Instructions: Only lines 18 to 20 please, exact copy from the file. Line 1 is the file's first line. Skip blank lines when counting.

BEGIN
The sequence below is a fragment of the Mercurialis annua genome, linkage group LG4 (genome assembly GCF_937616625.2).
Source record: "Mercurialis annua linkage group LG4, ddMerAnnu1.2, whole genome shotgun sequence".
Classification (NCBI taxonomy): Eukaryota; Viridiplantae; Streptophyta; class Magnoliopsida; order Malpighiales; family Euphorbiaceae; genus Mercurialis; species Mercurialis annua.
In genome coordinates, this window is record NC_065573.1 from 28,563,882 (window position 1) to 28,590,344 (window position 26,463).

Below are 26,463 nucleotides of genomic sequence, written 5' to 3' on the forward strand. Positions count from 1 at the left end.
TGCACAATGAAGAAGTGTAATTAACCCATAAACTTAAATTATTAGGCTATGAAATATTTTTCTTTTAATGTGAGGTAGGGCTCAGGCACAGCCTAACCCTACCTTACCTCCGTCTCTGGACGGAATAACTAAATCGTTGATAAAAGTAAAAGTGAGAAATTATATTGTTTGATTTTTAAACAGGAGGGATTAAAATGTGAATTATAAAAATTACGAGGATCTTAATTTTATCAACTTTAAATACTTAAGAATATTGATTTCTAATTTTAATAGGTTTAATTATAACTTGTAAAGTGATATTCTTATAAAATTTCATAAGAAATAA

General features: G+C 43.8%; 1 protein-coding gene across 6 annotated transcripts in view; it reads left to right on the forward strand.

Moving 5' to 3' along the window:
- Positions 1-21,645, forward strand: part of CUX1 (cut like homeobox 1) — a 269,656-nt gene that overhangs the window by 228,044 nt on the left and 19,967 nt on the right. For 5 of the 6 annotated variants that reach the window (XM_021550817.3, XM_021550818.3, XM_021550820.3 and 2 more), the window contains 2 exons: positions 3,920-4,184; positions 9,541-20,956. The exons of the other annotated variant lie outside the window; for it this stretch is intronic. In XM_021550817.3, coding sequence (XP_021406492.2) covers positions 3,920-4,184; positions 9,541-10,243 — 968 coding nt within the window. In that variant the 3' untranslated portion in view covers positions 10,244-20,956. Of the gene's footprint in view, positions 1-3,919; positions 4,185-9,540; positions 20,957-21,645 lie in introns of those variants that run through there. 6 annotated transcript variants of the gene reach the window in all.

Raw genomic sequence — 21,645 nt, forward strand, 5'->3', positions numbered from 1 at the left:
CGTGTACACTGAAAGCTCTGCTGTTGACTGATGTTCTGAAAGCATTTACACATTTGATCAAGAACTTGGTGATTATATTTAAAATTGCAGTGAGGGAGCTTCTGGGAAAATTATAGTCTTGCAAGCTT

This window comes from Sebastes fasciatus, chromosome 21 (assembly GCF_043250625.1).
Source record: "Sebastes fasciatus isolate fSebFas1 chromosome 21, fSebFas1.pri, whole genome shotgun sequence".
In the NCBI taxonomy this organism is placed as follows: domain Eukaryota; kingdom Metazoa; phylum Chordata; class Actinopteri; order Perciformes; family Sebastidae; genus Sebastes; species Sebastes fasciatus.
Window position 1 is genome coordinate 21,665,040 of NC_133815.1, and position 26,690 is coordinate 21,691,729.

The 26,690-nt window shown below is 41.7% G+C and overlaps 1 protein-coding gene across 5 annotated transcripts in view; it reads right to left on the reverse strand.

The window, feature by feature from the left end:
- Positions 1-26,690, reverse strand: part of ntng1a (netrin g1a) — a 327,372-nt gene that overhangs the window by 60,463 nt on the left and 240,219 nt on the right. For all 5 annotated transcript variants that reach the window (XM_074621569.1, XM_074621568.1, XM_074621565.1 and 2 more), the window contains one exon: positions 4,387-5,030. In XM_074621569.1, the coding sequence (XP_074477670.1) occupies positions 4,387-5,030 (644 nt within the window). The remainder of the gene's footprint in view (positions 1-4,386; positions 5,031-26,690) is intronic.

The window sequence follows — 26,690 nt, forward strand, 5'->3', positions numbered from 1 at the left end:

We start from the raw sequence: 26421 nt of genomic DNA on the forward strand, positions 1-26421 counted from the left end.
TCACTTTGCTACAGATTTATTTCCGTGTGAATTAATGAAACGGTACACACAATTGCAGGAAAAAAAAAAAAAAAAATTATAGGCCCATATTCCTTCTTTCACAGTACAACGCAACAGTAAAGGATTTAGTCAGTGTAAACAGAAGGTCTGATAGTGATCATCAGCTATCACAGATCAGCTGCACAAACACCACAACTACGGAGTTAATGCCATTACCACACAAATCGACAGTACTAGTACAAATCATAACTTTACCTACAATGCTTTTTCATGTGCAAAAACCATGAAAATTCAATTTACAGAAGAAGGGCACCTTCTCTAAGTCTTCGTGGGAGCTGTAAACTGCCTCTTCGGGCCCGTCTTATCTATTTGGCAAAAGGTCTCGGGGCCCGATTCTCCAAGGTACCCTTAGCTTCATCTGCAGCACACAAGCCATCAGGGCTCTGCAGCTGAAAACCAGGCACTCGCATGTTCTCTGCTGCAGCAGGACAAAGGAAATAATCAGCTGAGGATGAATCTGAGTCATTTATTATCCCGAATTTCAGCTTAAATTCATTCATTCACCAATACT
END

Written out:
- Positions 1-26,690, reverse strand: part of ntng1a (netrin g1a) — a 327,372-nt gene that overhangs the window by 60,463 nt on the left and 240,219 nt on the right. For all 5 annotated transcript variants that reach the window (XM_074621569.1, XM_074621568.1, XM_074621565.1 and 2 more), the window contains one exon: positions 4,387-5,030. In XM_074621569.1, the coding sequence (XP_074477670.1) occupies positions 4,387-5,030 (644 nt within the window). The remainder of the gene's footprint in view (positions 1-4,386; positions 5,031-26,690) is intronic.

The window sequence follows — 26,690 nt, forward strand, 5'->3', positions numbered from 1 at the left end:

We start from the raw sequence: 26421 nt of genomic DNA on the forward strand, positions 1-26421 counted from the left end.